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Will cutting the “Ribbon” finally fix Office for Mac?

Yesterday, at its annual conference for IT pros, Microsoft revealed a new version of Outlook for Mac. The Verge published a glimpse of the app’s revamped interface, and it looks promising—simultaneously cleaner and more useful.

We’ll see more of that refined UI tomorrow. Meanwhile, let’s examine why Microsoft might be eager to dump an interface element that has dominated its software design for over a decade.


Ribbons on the Mac

I’ve generally been a fan of Microsoft’s “Ribbon” UI, which premiered in Office 2007 for Windows. It exposed features previously buried in submenus, and it simplified the productivity suite’s legendarily complex toolbars:

The Ribbon UI was successful enough that it eventually migrated to Office for Mac. Unfortunately (and ironically), on OS X, the Ribbon created the same problem it was designed to solve: interface cruft.

More specifically, the Ribbon conflicts with a permanent fixture of macOS: the menu bar. Every Office for Mac app has two similar yet contradictory menus—the operating system’s persistent menu and Office’s Ribbon. Making matters worse, some of the heading titles in these two menus are identical, while the options within those sections are not. This unfortunate mess leaves the user with no idea where to find a given feature—the Ribbon? The menu bar? Both? Neither?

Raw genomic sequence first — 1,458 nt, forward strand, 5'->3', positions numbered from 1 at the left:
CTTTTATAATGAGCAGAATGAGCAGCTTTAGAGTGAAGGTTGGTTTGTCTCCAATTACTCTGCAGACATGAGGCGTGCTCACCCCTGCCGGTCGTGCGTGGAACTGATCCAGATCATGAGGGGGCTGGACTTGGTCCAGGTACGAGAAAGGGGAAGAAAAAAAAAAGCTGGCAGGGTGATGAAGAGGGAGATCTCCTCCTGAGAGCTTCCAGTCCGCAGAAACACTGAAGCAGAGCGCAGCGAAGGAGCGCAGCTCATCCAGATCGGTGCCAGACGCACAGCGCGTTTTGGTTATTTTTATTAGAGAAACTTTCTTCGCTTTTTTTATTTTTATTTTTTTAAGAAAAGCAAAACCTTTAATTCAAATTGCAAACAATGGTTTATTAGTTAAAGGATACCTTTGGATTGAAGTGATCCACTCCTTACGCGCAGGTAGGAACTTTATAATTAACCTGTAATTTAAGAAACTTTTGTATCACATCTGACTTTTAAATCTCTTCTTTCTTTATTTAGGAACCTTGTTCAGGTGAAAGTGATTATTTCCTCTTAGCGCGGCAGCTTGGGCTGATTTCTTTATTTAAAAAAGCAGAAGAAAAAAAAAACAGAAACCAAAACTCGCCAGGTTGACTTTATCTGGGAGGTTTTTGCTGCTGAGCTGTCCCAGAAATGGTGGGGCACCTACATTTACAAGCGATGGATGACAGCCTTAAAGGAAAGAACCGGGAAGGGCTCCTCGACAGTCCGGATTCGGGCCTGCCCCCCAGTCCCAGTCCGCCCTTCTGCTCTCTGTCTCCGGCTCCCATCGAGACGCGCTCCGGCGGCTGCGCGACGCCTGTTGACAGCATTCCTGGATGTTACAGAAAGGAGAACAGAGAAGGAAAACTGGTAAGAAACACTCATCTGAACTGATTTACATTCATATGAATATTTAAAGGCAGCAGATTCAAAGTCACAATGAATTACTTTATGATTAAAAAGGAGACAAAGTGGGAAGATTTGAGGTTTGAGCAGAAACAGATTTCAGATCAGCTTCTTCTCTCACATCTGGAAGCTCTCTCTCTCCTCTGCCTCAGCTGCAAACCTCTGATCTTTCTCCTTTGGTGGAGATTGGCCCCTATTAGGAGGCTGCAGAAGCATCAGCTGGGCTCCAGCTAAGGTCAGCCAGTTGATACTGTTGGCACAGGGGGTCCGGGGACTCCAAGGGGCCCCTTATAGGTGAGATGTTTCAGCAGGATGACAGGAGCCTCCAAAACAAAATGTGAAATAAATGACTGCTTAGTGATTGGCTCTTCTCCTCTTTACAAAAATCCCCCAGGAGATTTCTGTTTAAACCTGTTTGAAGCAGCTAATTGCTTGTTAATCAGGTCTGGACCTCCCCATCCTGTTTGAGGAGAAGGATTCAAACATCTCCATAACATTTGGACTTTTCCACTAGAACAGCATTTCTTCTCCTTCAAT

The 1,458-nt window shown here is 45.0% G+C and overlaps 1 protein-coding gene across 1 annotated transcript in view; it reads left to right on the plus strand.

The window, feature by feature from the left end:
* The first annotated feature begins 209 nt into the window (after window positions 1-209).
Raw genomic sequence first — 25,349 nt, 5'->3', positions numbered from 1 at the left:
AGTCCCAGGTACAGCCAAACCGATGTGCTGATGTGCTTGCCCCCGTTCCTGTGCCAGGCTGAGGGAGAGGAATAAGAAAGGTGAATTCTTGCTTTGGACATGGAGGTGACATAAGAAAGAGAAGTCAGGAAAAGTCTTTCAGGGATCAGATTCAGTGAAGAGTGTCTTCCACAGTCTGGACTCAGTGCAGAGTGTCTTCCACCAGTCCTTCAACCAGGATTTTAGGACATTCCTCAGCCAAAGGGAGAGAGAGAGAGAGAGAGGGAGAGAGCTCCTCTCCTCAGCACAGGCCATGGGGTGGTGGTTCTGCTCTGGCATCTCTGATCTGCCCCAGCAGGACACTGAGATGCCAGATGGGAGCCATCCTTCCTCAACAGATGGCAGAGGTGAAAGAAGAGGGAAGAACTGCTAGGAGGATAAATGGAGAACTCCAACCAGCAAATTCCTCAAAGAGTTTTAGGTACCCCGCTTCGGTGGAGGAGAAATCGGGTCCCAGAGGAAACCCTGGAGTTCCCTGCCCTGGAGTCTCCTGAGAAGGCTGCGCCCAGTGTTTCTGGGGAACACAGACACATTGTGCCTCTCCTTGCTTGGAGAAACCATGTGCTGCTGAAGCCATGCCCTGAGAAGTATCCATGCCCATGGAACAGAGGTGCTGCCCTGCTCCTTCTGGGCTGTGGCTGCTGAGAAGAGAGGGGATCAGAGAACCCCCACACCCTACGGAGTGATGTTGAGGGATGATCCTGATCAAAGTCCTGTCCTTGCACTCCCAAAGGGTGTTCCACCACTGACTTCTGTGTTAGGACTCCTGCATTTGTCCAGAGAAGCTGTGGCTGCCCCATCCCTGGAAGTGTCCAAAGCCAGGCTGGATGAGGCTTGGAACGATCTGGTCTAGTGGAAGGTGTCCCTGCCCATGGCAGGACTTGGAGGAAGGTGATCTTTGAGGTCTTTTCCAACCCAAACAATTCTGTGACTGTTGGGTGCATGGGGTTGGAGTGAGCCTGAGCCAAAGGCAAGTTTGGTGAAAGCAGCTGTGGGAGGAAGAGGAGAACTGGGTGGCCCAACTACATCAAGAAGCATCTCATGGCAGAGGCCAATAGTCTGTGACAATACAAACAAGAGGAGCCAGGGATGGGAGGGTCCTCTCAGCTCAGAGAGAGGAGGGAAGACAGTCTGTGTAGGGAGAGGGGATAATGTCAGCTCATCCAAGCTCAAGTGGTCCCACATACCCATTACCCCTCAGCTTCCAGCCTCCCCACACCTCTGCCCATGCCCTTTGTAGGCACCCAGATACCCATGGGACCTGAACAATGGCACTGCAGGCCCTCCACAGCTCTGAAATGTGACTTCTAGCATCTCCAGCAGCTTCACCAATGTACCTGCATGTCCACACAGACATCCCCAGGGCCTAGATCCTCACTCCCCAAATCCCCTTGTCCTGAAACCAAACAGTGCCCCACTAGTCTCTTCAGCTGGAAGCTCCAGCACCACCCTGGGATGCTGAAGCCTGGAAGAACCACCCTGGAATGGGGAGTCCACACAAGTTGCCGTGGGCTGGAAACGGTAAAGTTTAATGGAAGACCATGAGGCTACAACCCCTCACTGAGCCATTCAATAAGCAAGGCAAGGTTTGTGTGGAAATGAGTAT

Let’s visualize this problem. In each screenshot below, I’ve highlighted the duplicative menu items. First, PowerPoint for Mac, which boasts two redundant headers:

‘View’ and ‘Slide Show’ appear in both the Ribbon and the macOS menu bar.

Next, Excel, which has three:

Word:

OneNote:

Finally, there’s good (?) old Outlook:

For each menu pair, the submenus are not one-for-one identical. They have different items, different orders, and vastly different interfaces. And there’s no obvious explanation for why only some menu titles pull double duty. Why are there two “Insert” menus but only one “Format” menu?

In addition to confusing the user, these duplicative menus cramp the interface, consuming an unnecessary amount of vertical space.


A new hope?

So… does the new Outlook, with its “Ribbonless” interface, fix these problems?

Image courtesy of The Verge.

Honestly, I’m not sure it’s the perfect solution. This interface still spends a lot of vertical pixels.

On the other hand, because I’m so excited to see the redundant menus vanquished, I’m willing to give Microsoft the benefit of the doubt. I can’t wait to try the new app.

So… what about the other Office apps? Microsoft tells the Verge that “there are no plans to announce updates to the ribbon elsewhere on Office for Mac” (emphasis mine). That’s an interesting way to phrase this statement. Microsoft isn’t denying that possibility of the feature being in their pipeline; they just claim that they haven’t planned its reveal. Tricksy.

My guess: if the new Outlook app is well-received, we’ll eventually see the Ribbon (and its redundant menus) removed from Office for Mac, for good. ■